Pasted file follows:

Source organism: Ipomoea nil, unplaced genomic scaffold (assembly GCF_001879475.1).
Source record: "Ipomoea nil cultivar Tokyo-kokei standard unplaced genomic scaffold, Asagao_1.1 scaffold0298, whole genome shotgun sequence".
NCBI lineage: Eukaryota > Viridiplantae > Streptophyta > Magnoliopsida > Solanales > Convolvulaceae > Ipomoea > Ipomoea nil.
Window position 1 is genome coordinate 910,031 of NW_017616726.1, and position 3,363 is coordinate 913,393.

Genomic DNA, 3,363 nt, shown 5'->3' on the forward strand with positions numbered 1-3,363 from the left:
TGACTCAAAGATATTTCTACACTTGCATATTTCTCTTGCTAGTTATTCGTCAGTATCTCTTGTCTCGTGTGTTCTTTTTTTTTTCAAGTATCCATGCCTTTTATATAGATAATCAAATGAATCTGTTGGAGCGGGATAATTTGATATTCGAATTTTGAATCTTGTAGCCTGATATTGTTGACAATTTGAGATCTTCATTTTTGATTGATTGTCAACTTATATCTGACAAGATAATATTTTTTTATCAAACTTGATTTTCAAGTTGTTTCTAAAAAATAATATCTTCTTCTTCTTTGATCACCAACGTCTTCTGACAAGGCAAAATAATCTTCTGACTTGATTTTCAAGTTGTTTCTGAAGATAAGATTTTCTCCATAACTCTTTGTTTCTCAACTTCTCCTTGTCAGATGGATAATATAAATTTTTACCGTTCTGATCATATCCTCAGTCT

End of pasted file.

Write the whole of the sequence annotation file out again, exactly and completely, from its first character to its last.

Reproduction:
Source organism: Ipomoea nil, unplaced genomic scaffold (assembly GCF_001879475.1).
Source record: "Ipomoea nil cultivar Tokyo-kokei standard unplaced genomic scaffold, Asagao_1.1 scaffold0298, whole genome shotgun sequence".
NCBI lineage: Eukaryota > Viridiplantae > Streptophyta > Magnoliopsida > Solanales > Convolvulaceae > Ipomoea > Ipomoea nil.
Window position 1 is genome coordinate 910,031 of NW_017616726.1, and position 3,363 is coordinate 913,393.

Genomic DNA, 3,363 nt, shown 5'->3' on the forward strand with positions numbered 1-3,363 from the left:
TGACTCAAAGATATTTCTACACTTGCATATTTCTCTTGCTAGTTATTCGTCAGTATCTCTTGTCTCGTGTGTTCTTTTTTTTTTCAAGTATCCATGCCTTTTATATAGATAATCAAATGAATCTGTTGGAGCGGGATAATTTGATATTCGAATTTTGAATCTTGTAGCCTGATATTGTTGACAATTTGAGATCTTCATTTTTGATTGATTGTCAACTTATATCTGACAAGATAATATTTTTTTATCAAACTTGATTTTCAAGTTGTTTCTAAAAAATAATATCTTCTTCTTCTTTGATCACCAACGTCTTCTGACAAGGCAAAATAATCTTCTGACTTGATTTTCAAGTTGTTTCTGAAGATAAGATTTTCTCCATAACTCTTTGTTTCTCAACTTCTCCTTGTCAGATGGATAATATAAATTTTTACCGTTCTGATCATATCCTCAGTCT